So I’m sure when you read that this blog is by a student in an MFA program in Visual Communication Design, you probably wondered what on earth it was doing in the Archinect school blogs. I actually graduated from the USC B.Arch program in 2005, and despite having interned at a number of firms during undergrad, discovered rather quickly that the business of architecture was not something that I could see spend my life doing. After taking a look at what it was about architecture that was not thrilling me (being pigeonholed, long projects with decreasing amounts of variety, egos, and drafting, in no particular order), I felt like the industry that would best suit me was graphic design. So I am participating in the school blog project with the hope that it might help or inspire those people who don’t feel like architecture is working out for them, or simply help answer that eternal question of how one goes about recovering from architecture, and what recovering/recovered architects do anyways. If I can help increase the respect some of you have for other design professionals while I’m at it, I’ll be a pretty happy person.
So, back to how I got here… once I made the decision to switch over to graphic design, I enrolled in night classes at a local art school while I researched and applied to graduate schools (as chronicled in this now-notorious thread). I thought these classes were pretty darned easy, and had a 4.0 for the first time in my life, but a lot of that was probably due to the fact that the night classes had a real mixed bag of students, of which I was one of the few serious ones. Despite this preparation, I was having a hard time finding schools that really supported my switch- several top schools would require me to take an extra year, and some would not consider me for a graduate program at all. This was a real blow, because in architecture school I had acquired a real sense of entitlement. I thought I was in the best, most comprehensive, most disciplined of the design fields, and naturally if I could do architecture, how could anyone question my ability to design some silly things in print? They asked why I wanted to do an MFA program, why not do a certificate, a second bachelors, a non-degree portfolio program, or just try to get a job and learn as I go; but the truth was that I had always planned to go to graduate school at some point, as I had a latent interest in teaching, and love the more theoretical realms in which graduate students get to work. I figured I would do just fine if only someone would let me in.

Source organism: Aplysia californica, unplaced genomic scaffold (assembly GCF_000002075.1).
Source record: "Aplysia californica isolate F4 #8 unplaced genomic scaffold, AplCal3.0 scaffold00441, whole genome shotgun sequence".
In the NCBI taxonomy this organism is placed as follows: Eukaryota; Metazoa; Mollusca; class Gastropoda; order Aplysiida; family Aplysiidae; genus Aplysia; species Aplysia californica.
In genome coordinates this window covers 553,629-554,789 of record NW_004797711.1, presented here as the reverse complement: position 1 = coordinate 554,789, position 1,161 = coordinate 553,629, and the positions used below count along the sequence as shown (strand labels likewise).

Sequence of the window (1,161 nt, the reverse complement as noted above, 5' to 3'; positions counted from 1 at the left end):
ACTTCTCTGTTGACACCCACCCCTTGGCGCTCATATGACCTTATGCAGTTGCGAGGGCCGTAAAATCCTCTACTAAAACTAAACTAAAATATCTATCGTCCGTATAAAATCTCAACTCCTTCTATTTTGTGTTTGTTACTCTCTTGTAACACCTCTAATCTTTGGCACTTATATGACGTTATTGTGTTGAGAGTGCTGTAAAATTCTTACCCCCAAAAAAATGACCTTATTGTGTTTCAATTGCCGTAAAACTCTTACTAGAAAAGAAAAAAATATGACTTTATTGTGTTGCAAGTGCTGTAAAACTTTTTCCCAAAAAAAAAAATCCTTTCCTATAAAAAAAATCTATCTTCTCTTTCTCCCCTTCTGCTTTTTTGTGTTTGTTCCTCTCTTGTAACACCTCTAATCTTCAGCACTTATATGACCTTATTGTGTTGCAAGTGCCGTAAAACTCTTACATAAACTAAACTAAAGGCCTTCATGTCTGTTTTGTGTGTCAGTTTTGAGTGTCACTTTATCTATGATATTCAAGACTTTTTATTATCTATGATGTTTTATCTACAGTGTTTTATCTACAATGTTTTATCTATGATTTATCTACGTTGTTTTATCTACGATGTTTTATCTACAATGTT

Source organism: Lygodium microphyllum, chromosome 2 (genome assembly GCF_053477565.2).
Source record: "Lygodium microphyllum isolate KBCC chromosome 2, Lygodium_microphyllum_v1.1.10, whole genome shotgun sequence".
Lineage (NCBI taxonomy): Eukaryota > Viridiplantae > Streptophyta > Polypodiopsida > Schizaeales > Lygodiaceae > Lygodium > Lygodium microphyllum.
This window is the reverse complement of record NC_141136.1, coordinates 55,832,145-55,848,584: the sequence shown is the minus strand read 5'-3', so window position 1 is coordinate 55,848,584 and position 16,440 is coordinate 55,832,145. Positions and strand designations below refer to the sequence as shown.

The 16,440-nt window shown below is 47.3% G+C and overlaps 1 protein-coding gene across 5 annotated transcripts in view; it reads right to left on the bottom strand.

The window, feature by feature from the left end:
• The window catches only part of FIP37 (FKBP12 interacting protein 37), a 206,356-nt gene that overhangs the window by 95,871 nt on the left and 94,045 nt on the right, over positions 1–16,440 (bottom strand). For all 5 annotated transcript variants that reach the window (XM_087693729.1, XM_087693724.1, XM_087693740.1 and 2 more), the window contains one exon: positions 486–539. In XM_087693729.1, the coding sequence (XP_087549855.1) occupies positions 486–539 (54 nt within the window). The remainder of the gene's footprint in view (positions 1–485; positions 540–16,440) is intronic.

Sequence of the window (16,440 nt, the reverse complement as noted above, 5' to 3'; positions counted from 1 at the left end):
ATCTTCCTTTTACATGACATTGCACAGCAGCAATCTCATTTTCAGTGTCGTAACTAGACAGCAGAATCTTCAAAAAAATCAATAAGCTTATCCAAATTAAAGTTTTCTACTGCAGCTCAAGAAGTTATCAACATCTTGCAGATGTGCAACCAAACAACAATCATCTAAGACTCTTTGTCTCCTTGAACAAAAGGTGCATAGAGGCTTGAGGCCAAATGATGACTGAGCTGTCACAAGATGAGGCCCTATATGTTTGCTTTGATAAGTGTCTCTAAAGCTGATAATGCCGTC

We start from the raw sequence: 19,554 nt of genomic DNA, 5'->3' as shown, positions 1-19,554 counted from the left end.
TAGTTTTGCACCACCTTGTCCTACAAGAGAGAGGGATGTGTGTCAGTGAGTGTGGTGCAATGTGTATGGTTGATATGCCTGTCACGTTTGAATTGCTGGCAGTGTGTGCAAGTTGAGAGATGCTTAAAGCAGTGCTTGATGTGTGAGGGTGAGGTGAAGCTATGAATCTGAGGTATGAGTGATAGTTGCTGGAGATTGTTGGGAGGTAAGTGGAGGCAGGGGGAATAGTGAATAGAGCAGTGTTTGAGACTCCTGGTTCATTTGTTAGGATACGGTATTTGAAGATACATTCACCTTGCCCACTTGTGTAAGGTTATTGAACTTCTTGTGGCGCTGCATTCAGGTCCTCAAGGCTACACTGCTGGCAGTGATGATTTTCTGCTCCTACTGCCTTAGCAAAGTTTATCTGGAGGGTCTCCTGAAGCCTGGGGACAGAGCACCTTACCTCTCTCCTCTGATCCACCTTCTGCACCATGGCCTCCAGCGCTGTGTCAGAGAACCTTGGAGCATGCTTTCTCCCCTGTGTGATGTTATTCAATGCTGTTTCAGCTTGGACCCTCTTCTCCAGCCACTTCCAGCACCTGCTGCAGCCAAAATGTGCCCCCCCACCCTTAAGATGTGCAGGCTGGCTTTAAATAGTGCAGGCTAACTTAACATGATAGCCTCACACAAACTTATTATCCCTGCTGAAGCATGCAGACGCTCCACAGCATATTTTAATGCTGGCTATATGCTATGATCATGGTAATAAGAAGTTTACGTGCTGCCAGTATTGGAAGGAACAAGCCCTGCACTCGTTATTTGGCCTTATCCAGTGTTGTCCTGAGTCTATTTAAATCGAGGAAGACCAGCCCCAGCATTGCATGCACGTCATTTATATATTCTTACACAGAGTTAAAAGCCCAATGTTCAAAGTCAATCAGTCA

Boy was I conceited. I was willing to work hard to make up for any lack of previous education, but somehow in the back of my mind I still thought that if I could make it through a B.Arch, I could do anything. I’m not saying I don’t still think that a little bit, but I took it too far. I think maybe a lot of architecture grads do. Anyway, thank goodness, some of the schools I applied to actually decided to take a chance on me (my tally was 5 acceptances, 1 waitlist that never came through). I see now that it was a chance, because I look back at the portfolio I submitted to them and I cringe. Well, actually I haven’t looked back at that portfolio in a long time, it’s that painful.
I chose to come to the University of Washington because they supported interdisciplinary work (hallelujah!), offered me the opportunity to work as a teaching assistant one quarter per year, offered me money to do so, and had faculty whose work really interested me in the areas of print and information design, and were in the process of hiring someone who does amazing work in environmental design. So last September, I left my life in Los Angeles behind and drove up to Seattle to start this crazy grad school adventure. I’ve been there for a year now, and have learned a ton, but still have a long way to go. I hope you enjoy reading along for the rest of the journey. Next post will recap the last year, and maybe give you a hint of what is going on right now while I’m abroad in Rome.